USDA-Economic Research Service
Anna D’Souza is a research economist in the Food Security and Development Branch in the Market and Trade Economics Division of the Economic Research Service, USDA. Her research addresses the major elements of food security—availability, access, and utilization—and integrates this analysis into the wider development literature to address the broader relationship between development, poverty, and food security. She investigates patterns, trends, and policy-oriented questions linked to global food security using recent household survey data from developing countries such as Afghanistan and Tanzania. Topics include estimating the impact of food price increases on calorie intake, macronutrient and micronutrient intake, and dietary diversity; identifying vulnerable groups with respect to food price shocks; and examining the relationship between food security, food price increases, and conflict.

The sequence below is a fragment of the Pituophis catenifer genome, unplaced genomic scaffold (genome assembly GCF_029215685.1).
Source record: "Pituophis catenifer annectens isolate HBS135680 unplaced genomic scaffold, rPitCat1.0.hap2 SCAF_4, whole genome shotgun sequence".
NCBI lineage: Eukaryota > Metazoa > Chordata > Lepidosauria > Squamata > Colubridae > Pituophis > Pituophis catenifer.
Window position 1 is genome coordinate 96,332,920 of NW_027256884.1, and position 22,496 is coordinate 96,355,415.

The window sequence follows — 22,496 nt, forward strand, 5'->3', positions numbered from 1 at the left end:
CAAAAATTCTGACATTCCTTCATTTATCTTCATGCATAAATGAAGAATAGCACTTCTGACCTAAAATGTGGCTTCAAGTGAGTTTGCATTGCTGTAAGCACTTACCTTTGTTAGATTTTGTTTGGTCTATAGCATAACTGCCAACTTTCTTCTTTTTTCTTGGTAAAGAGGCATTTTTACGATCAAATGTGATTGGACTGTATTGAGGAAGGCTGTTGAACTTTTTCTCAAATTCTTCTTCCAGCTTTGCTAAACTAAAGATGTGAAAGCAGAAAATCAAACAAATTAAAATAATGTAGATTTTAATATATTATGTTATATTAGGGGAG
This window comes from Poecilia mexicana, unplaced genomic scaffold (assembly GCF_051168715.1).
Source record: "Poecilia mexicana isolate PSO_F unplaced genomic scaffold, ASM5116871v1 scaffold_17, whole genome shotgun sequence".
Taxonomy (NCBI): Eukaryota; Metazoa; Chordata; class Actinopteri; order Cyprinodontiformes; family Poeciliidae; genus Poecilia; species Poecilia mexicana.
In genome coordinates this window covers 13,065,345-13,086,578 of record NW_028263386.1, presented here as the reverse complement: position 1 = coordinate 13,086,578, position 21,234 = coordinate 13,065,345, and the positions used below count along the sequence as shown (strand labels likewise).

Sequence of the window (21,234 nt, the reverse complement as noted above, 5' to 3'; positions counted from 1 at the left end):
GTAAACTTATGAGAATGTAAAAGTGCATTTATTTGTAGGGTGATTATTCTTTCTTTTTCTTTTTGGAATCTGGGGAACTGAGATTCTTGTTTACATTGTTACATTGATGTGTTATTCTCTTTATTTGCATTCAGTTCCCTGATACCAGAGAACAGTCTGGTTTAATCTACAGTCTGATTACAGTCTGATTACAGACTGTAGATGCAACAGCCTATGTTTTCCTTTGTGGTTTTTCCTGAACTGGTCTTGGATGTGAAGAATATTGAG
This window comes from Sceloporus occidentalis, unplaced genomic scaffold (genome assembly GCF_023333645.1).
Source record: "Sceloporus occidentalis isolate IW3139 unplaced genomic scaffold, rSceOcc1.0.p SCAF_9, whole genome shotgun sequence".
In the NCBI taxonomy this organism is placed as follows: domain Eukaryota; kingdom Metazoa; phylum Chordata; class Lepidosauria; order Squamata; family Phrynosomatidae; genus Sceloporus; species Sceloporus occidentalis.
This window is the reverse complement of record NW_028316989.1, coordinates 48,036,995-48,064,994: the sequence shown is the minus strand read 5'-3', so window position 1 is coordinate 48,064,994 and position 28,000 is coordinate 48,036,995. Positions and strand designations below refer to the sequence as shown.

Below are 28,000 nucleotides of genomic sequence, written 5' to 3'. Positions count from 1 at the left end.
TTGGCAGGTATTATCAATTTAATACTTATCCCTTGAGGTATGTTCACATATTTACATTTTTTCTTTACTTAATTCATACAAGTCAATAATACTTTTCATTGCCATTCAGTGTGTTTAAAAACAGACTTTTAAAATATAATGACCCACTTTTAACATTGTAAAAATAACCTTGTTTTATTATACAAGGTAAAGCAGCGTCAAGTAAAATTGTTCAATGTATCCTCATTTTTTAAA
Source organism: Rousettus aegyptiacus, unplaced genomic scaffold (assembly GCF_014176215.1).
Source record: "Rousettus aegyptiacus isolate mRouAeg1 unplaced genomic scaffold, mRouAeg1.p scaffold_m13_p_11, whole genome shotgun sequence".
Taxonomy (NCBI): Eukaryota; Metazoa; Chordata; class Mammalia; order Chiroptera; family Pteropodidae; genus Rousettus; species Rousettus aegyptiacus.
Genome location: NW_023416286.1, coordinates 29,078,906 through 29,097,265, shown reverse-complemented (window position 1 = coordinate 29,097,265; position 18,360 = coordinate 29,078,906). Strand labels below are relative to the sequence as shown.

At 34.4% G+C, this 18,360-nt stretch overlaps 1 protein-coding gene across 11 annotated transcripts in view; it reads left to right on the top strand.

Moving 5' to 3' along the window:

D’Souza joined ERS after receiving a PhD in Economics from the University of California, Los Angeles. Her areas of study were institutions and governance, and international trade. Her job market paper, subsequently published in the Journal of Development Economics, examined the international trade implications of a major global anticorruption initiative. At ERS, D’Souza has drawn on this area of expertise, examining the impact of political violence on international trade in Kenya.
D’Souza received a BS in Finance and Economics from the Stern School of Business at New York University, summa cum laude. She then served as a Peace Corps volunteer in Dakar, Senegal, where she worked with entrepreneurs, NGOs, and government organizations to promote small enterprise development. D’Souza has also served as an adjunct professor of econometrics at the Johns Hopkins University School of Advanced International Studies.
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